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Vanshika Srivastava
Vanshika Srivastava

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Understanding Power of Horizen EON's Stateful Model: User Experience in Account-Based Transactions


In blockchain, we have two major accounting models, UTXO which views the state as a flow of assets between addresses while in the account-based model, the state changes with each transaction adjusting account balances accordingly. Horizen’s EON is a powerful EVM (Ethereum Virtual Machine) sidechain that is able to send and receive $ZEN via the Cross Chain Transfer Protocol using zero knowledge cryptography. Some of the many advantages of Horizen EON is to improve user experience,reduce development complexities and provide a set of tools and ecosystem to integrate with different dApps and deploy smart contracts on top of the network.


Blockchain space has been growing faster than we anticipated. The infrastructure for Web3 applications must be enhanced to manage a greater volume of transactions, improve performance, and maintain privacy. The user experience is the highlight of any product, users want to have full ownership of every function as well as their funds.

In order to support this demand for true decentralization, enhanced security and transaction efficiency, Horizen has created a new paradigm for developers and end-users.

Horizen is an interoperable blockchain ecosystem that prioritizes security and the ability to scale. At its core, it employs the zero-knowledge-proof protocol, specifically zk-SNARKs, to secure communications and ensure that inter-chain conversations remain safe.

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To defend against potential blockchain attacks like the 51% attack, Horizen has implemented a robust set of security measures. This includes a carefully designed consensus mechanism, the notarization of blocks across multiple chains, and TLS end-to-end encryption to shield data from prying eyes.

It also uses the largest and most decentralized multi-tiered node network in the industry, ensuring reliability and maintaining a distributed ecosystem.

  • Horizen is compatible with the Ethereum Virtual Machine (EVM) via Horizen EON, which is a sidechain and is a smart contract platform for developers to support the blockchain trilemma for decentralization, scalability and privacy and uses Horizen’s massive computational power.

Throughout this article, we will explore how the EON sidechain from Horizen supports an account-based model for web3 users and examine the broader implications this has on transactions and decentralized applications.

To learn more on Horizen’s architecture, you can check out the official docs here.

Evolution of blockchain models

Blockchain is a distributed ledger of transactions, fully immutable and always available. Now, to prove the source of transaction and the balances of cryptocurrency a user owns on a network, we have two models of keeping a record for transactions: the Unspent Transaction Output (UTXO) model and the account-based model. From a blockchain architecture perspective, they play a role in maintaining the accurate “ledger” of transactions while ensuring privacy.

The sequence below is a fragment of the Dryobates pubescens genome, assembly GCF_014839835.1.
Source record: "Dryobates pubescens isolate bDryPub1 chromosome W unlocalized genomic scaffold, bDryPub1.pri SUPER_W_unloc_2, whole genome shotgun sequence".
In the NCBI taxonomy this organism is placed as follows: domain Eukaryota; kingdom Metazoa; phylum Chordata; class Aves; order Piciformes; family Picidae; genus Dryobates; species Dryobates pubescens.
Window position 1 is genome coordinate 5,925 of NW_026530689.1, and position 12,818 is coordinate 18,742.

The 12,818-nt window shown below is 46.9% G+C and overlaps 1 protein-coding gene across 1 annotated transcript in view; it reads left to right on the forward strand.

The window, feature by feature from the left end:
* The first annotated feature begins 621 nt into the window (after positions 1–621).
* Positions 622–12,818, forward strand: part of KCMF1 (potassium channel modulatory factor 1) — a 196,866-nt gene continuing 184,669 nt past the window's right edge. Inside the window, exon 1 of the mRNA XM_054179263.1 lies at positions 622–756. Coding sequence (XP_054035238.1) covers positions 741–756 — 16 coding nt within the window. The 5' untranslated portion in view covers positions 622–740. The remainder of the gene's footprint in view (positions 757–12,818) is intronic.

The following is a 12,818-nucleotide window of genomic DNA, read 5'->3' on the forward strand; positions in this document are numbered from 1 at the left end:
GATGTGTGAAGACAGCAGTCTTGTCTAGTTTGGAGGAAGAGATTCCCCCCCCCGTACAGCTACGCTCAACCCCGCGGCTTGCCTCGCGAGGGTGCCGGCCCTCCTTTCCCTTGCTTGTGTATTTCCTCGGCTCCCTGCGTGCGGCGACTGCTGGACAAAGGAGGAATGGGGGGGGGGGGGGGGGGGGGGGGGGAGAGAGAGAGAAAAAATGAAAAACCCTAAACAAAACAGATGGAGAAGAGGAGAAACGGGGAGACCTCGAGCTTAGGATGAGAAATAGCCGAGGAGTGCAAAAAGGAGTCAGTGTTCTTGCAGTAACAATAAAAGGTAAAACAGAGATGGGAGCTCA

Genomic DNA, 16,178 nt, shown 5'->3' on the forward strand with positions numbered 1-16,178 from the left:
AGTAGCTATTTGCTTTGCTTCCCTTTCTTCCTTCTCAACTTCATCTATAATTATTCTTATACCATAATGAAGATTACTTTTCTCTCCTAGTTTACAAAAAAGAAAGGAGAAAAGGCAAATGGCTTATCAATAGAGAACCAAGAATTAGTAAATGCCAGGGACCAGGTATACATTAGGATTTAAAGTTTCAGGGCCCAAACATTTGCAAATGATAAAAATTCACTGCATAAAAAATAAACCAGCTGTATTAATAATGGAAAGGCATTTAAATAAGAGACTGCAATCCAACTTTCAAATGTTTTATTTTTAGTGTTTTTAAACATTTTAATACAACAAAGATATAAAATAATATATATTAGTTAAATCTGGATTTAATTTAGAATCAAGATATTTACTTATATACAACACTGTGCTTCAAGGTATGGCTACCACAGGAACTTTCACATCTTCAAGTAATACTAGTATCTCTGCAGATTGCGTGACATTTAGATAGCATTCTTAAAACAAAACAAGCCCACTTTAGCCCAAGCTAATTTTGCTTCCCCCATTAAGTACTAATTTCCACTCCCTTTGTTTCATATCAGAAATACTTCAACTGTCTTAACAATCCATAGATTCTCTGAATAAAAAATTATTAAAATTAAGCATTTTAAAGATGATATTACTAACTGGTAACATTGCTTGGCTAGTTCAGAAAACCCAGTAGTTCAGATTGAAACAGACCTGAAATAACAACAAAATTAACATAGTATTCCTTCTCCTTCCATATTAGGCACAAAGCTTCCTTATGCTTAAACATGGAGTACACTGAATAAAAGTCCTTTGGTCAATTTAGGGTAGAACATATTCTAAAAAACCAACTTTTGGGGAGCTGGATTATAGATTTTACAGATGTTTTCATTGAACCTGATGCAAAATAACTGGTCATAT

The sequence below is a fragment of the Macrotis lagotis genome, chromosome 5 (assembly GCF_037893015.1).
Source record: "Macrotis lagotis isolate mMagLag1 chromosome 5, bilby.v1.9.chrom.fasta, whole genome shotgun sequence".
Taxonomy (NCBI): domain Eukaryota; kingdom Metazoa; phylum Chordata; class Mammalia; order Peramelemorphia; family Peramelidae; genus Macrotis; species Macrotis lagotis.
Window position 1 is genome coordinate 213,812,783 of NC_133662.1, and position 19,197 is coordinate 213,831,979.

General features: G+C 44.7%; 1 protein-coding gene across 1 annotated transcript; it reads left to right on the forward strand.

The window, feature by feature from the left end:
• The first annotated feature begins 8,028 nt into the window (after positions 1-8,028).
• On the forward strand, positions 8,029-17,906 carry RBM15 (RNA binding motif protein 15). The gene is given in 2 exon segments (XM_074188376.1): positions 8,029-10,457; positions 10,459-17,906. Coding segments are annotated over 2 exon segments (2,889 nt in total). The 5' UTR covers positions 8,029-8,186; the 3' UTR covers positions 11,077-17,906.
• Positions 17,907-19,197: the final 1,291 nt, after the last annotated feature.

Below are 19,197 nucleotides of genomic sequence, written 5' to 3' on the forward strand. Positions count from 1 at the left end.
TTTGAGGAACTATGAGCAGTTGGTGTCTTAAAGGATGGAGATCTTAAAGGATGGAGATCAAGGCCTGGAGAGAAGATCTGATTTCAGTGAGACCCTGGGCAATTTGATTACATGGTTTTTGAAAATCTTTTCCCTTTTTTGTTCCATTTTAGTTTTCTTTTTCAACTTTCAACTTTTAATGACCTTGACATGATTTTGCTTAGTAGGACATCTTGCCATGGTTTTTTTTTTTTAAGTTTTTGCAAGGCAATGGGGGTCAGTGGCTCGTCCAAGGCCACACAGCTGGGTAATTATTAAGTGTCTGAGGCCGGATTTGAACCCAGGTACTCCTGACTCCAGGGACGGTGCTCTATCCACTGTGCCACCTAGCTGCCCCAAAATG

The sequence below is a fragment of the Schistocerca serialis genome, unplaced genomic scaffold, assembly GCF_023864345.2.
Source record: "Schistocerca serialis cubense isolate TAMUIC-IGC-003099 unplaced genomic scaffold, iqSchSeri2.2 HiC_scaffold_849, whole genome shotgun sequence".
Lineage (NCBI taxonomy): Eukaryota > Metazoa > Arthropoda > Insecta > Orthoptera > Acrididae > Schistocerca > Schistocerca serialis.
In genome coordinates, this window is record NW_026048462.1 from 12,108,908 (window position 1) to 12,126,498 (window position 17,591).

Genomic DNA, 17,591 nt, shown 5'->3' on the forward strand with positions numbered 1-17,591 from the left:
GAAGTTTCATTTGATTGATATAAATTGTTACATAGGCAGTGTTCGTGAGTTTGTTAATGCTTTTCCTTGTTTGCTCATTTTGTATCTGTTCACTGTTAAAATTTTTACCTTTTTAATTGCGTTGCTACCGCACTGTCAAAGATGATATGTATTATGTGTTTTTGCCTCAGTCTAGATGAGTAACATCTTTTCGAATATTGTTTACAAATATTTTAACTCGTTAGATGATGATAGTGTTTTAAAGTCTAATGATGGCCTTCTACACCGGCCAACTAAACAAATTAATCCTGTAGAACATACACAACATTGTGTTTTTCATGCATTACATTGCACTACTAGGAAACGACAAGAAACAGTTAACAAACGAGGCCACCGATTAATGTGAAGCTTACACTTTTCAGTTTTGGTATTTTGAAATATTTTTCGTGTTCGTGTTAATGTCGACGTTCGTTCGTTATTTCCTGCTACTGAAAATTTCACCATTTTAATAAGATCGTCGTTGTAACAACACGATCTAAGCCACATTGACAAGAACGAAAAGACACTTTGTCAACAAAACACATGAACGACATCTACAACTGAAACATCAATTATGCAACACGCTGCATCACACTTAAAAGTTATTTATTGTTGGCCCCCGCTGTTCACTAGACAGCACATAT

To give a brief of both models, the UTXO model is simple and privacy-focused, treating each coin as a unique transaction output. Bitcoin, for instance, uses the UTXO model. Each transaction creates a new set of UTXOs, and the ownership of these UTXOs is what represents a user's cryptocurrency balance. Now, once a transaction is completed on the blockchain, the tokens or funds that were spent get removed from the UTXO database. UTXOs can be considered individual chunks of funds that can be combined and broken down to process transactions.

In the account-based model, which is followed by Ethereum, the assets are represented as balances with accounts. You can think of this model as a simple banking process where a bank being a ledger, records the transfer of the assets or funds as debit and credit in the respective user accounts. In other words, account-based blockchains would technically not track any of the tokens you own but notify changes on the accounts or wallet addresses. Therefore, the user's identity, represented by their unique account address, becomes integral to the transaction process.

Let’s take a look at how the stateful architecture of an account-based model impacts the overall user experience.

Stateful model and potential of account-based blockchains

Before we jump into the stateful architecture and state mechanisms, it's essential to understand the basic structure of a blockchain. This structure is adhered to regardless of whether the blockchain is based on UTXO or accounts.

Transactions are disseminated across the network:

  • A new block is generated
  • Transactions are permanently recorded on the chain
  • Smart Contracts are the backbone of the blockchain systems.

The stateful model connects with the “memory” of smart contracts to remember information about its ‘previous interactions’ on the blockchain.

For instance, Ethereum uses a stateful architecture in which all the miners on the blockchain network update their copy of the network each time a new transaction occurs on the blockchain.

Comparatively, in the UTXO model of Bitcoin, the smart contracts are inherently stateless. This is why a UTXO is destroyed once it has been spent.

Smart contracts, owing to their stateful nature, are capable of managing interactions with more programmable logic than their stateless counterparts. They can also store and update chain values.

Platforms like Horizen, thanks to the account-based model, can build applications effectively. Its public proof-of-stake sidechain, EON, is fully compatible with EVM smart contracts. This compatibility aids in the development and deployment of decentralized apps on Horizen while maximizing the advantages of the Ethereum ecosystem.

The stateful model introduces two distinct account types: Externally Owned Accounts (EOAs) and Contract Accounts.

EOAs are created when a user initiates their wallet, whereas Contract Accounts are established when a user deploys a smart contract. In later sections, we will dive deeper into these and understand how they impact the overall user experience on stateful blockchains.

Blockchain as a “state” machine